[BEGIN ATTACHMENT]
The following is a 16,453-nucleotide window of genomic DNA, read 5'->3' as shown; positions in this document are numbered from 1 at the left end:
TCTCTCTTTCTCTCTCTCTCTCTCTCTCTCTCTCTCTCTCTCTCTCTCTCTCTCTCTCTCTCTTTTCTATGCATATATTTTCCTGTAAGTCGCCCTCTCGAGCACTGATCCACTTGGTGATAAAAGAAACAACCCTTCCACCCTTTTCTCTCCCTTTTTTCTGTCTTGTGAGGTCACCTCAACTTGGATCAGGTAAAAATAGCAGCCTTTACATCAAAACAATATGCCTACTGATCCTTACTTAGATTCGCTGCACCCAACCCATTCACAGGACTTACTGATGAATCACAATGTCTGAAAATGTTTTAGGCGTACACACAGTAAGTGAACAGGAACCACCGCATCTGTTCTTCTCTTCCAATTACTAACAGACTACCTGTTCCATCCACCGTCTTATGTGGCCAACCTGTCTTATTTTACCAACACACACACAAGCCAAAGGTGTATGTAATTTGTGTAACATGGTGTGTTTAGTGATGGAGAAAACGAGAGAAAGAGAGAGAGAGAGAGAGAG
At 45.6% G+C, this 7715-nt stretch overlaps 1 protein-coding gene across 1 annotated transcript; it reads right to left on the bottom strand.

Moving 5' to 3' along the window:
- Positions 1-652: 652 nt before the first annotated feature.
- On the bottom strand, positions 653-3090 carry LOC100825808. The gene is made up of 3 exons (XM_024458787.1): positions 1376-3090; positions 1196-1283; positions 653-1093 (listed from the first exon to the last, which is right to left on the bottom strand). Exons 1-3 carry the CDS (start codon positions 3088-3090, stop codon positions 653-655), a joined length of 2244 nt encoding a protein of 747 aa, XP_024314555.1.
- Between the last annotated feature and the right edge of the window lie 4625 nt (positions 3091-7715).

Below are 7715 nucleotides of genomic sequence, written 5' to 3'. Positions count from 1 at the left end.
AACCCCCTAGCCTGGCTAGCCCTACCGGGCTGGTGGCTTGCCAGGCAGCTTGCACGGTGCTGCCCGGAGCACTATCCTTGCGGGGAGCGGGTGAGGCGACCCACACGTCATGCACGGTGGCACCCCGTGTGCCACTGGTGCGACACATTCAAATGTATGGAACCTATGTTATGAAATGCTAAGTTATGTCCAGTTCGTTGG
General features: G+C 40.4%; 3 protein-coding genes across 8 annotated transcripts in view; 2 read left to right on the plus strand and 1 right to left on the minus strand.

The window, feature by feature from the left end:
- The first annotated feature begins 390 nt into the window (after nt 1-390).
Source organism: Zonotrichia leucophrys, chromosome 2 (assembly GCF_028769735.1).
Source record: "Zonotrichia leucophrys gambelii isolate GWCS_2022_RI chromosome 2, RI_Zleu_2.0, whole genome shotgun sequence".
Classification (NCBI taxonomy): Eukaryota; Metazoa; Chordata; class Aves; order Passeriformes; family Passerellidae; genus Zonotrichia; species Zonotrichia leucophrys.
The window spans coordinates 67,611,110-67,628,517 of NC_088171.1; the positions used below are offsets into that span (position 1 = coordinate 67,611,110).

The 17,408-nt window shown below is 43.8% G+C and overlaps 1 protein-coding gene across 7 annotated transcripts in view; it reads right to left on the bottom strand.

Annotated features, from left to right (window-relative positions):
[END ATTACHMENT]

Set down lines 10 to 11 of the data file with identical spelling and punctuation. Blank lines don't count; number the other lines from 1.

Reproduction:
General features: G+C 40.4%; 3 protein-coding genes across 8 annotated transcripts in view; 2 read left to right on the plus strand and 1 right to left on the minus strand.

The window, feature by feature from the left end: